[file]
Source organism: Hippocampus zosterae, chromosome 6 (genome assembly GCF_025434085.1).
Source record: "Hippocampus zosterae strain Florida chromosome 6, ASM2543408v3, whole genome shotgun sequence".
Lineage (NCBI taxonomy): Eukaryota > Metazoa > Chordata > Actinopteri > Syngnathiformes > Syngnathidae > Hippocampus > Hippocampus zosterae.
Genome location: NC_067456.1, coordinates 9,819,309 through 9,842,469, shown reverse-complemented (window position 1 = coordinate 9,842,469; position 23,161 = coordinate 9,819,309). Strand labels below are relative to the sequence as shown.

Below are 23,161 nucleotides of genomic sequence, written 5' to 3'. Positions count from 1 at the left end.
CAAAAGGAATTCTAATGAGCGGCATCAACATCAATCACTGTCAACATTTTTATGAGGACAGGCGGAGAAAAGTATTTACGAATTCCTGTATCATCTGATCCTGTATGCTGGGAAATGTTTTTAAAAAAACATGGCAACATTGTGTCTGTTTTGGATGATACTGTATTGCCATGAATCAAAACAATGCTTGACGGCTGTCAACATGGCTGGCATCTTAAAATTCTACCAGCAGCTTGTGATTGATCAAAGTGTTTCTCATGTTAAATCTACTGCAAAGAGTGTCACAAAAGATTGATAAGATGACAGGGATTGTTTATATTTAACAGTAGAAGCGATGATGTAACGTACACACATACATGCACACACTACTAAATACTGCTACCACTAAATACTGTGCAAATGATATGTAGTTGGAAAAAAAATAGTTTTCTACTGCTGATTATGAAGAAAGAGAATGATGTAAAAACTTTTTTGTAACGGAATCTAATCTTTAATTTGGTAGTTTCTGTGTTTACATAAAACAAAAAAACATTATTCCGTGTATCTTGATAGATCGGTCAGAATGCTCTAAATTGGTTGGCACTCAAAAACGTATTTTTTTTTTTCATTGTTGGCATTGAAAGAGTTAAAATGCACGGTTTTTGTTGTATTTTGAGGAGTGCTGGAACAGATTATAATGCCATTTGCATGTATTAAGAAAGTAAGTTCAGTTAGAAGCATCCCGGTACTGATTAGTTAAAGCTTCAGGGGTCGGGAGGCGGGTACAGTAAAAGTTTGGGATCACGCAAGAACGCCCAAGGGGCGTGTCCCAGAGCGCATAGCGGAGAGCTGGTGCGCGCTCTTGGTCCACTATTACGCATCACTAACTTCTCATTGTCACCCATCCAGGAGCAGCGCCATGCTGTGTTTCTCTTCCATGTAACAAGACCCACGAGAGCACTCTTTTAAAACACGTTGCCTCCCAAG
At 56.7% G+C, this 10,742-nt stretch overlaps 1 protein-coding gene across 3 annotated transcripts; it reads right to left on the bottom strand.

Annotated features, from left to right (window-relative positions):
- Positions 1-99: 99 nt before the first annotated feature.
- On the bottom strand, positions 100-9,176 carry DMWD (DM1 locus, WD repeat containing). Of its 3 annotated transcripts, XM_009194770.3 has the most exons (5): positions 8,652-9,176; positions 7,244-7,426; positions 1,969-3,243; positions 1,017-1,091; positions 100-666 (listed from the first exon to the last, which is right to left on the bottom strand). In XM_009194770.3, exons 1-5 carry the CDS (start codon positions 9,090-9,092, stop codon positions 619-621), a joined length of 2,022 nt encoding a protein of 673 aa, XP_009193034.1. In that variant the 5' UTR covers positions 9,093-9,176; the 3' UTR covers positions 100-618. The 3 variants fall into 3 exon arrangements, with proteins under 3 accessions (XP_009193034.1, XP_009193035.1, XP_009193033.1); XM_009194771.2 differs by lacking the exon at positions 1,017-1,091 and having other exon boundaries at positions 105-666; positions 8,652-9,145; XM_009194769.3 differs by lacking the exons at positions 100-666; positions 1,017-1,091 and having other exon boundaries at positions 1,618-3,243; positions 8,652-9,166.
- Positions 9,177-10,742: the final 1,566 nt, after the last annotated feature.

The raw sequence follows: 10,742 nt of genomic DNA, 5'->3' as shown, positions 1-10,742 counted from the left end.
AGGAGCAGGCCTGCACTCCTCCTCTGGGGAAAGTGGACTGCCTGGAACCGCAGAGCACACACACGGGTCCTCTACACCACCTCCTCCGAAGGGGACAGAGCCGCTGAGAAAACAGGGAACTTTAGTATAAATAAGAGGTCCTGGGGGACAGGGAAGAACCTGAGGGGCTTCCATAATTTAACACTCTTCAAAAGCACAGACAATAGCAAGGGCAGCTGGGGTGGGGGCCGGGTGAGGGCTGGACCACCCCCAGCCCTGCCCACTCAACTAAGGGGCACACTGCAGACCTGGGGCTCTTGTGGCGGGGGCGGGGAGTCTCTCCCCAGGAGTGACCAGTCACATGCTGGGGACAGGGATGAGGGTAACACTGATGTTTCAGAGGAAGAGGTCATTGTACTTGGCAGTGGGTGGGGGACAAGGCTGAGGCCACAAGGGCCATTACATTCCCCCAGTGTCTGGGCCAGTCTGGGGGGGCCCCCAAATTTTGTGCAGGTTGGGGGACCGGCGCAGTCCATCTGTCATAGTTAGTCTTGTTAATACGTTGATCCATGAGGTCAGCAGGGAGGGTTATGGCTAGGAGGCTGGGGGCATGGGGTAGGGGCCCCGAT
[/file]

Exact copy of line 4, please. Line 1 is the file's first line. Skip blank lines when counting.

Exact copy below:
Genome location: NC_067456.1, coordinates 9,819,309 through 9,842,469, shown reverse-complemented (window position 1 = coordinate 9,842,469; position 23,161 = coordinate 9,819,309). Strand labels below are relative to the sequence as shown.